Having a dog is an amazing part of life. They become your guardian, your companion and your best friend. You consider them to be a part of the family, and you want to do what is best for you. Many people and veterinarians will tell you that you should get your dog neutered. You may find that you have concerns about this though. Is it absolutely necessary to have your dog neutered? What are the pros and cons to this procedure? While the decision lies in your hands, you should know what the statistics and facts really are before making that decision.
The Pros of Neutering a Dog
1. Some states (or towns or cities) have laws on registering and licensing your dog. When it comes to their state of being fixed or not, many may charge higher prices. Neutered dogs usually cost less to register, because to many officials, a neutered dog poses less concern than an unneutered dog.
2. Ever wondered how to stop Rex from lifting his leg on everything? Neutering may help stop some of the leg lifting that most male dogs do. Male dogs have in instinct of dominance and territoriality. They will want to mark their space and as much as possible. Also, have you noticed that they lift their leg as high as they can? This is because if their scent is higher on an object (such as a hydrant or phone pole) other dogs will have a harder time reaching the same height, and your dog will have dominance. Neutering reduces tendencies to do this.
3. Along with the reduction of testosterone from neutering, your dog will also lose some of his dominance and aggression with you and others. Have you ever seen your dog overly protective or not listen to you until you have given a command several times? Usually they are trying to show their dominance, but with neutering, the lower testosterone levels will allow them to calm themselves and realize that you are the dominant one.
4. Just as cats will stray and wander and get frisky with the neighbor’s cats, your dog can do the same with other dogs. Neutering removes the strong urges for dogs to hump other animals, people and objects, and reduces their likelihood of straying far to mate. Again, the lower testosterone level attributes to them staying close to home too.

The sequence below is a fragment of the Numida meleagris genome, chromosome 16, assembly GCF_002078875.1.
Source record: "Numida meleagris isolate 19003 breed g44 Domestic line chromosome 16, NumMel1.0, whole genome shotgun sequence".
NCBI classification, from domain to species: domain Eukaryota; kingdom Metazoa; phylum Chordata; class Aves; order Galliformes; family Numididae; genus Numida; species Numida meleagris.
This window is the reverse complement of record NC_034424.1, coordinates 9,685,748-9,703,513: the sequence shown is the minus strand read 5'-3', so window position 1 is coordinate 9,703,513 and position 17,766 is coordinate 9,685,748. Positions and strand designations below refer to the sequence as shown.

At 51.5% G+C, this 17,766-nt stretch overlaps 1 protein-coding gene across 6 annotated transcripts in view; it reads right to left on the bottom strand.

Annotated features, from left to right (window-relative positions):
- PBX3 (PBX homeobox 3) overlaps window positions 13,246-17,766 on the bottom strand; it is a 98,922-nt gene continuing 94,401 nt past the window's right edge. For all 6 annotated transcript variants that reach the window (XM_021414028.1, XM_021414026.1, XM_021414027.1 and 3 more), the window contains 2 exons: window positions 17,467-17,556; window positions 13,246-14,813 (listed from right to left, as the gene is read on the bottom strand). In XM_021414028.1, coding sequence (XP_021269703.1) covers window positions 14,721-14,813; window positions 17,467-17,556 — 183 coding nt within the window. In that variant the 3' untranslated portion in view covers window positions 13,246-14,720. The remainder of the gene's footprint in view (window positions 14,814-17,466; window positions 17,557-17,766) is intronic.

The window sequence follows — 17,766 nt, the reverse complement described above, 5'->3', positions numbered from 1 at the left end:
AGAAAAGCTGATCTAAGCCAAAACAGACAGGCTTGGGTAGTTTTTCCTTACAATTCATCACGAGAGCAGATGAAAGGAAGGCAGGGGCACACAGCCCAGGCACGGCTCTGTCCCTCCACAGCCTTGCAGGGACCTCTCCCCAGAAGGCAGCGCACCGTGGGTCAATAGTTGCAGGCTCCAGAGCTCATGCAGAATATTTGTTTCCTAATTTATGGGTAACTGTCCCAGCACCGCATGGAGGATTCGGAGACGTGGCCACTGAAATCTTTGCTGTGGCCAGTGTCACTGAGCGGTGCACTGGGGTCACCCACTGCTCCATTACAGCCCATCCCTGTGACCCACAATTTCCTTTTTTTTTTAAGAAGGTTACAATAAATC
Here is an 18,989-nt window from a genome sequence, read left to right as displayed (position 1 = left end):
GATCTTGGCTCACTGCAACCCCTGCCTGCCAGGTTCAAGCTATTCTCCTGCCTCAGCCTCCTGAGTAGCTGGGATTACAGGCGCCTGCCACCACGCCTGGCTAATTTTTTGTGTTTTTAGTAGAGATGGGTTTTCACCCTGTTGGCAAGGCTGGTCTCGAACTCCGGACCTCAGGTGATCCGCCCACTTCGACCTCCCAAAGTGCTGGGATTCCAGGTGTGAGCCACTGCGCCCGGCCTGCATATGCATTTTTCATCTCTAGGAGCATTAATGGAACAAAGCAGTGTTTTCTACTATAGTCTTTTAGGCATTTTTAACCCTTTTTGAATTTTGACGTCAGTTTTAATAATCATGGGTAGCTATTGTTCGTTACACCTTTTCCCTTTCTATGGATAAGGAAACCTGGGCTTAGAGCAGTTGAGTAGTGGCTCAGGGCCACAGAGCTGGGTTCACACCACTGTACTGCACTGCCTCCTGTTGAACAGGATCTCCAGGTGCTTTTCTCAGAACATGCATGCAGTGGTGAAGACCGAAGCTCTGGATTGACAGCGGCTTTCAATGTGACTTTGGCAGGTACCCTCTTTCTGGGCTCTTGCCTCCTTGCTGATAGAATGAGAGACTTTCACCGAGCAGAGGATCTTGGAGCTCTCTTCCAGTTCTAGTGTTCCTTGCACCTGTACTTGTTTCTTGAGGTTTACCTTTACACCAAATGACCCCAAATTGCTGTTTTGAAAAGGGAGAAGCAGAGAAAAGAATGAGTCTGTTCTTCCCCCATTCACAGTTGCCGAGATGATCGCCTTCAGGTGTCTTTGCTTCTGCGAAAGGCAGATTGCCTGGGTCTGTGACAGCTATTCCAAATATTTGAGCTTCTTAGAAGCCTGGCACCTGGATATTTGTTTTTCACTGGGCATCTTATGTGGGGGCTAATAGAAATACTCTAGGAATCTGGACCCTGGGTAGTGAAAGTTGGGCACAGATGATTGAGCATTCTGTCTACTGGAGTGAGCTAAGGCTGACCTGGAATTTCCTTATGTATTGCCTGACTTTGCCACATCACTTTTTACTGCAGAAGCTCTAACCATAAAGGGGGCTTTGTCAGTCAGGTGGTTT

5. Fellas, just as you can get prostate cancer, so can your dog. Neutering your dog reduces their chances of getting prostate cancer by nearly 80 percent when you neuter them. Most dogs who are not neutered by the time they are five have that same 80 percent chance of prostate problems. Prostate problems for dogs can also include incontinence, bowel obstruction and pain, and other health concerns.
6. Ever wonder where there are so many dogs in shelters and so many strays on the streets? It is because people don’t neuter their pets. Just as with cats, a make dog can impregnate up to five females a night if they are a stray, and this can lead to the abundance of puppies and other strays. Also, breeders are at fault for continual litters of puppies being born, most of which end up in shelters, or worse. Neutering prevents over population.
The Cons of Neutering a Dog
1. Neutered dogs are at risk for obesity. Just like people, an inactive dog can get fat and lazy. Being overweight can lead to heart disease, diabetes other complications, such as joint and bone disease and breathing troubles. The loss of hormones and testosterone can make them feel lethargic or lose interest. To prevent this, interact with your dog and keep him moving. An active dog is a healthy dog.
2. Removing the reproductive portions of a male dog can upset the balance in the endocrine system. This can result in thyroid levels that become low. As with overall lethargy, lower thyroid function can increase obesity, tiredness even promote fur loss. Keeping your dog active can protect against this, but in some cases, it can be hard to overcome. Thyroid medication is available for dogs from your veterinarian.
3. Just like people, dogs can suffer from a form of dementia. They can start to forget who you are, they can forget basic commands, and they can forget their own sense of self, which can include not knowing where they are, where their food is placed, or even that they cannot go to the bathroom in the house. While this is rather rare, it is something to watch out for.
4. Neutering is considered a major surgery, and as such your dog will have to have his surgery under anesthesia. Complications from anesthesia affect dogs in the same way that it affects people. Internal bleeding, waking mid surgery infections are all possible. Death rate is less than of all procedures done nationwide, but it is a statistic that you should know.
5. Too young or too old has consequences. Consider all of the complications that we have talked about so far, and know that age also plays a huge factor in when you should or shouldn’t neuter. If you neuter at too young of an age, bone development, joint development and testosterone production they need as puppies will be severely diminished, and they can suffer from it. Waiting until they are older can also cause the above complications, but can also cause them to happen faster and more severe in an older dog.
So should you neuter or not? First, check your state laws. Some states require your dog to be neutered, not only for your dog’s safety, but for anyone else’s dog around yours too. If you choose to neuter, make sure that you give your dog ample time for them to grow into the age appropriate timeframe for neutering. If you chose not to, make sure that you take care of your dog and protect your dog from other dogs and vice versa.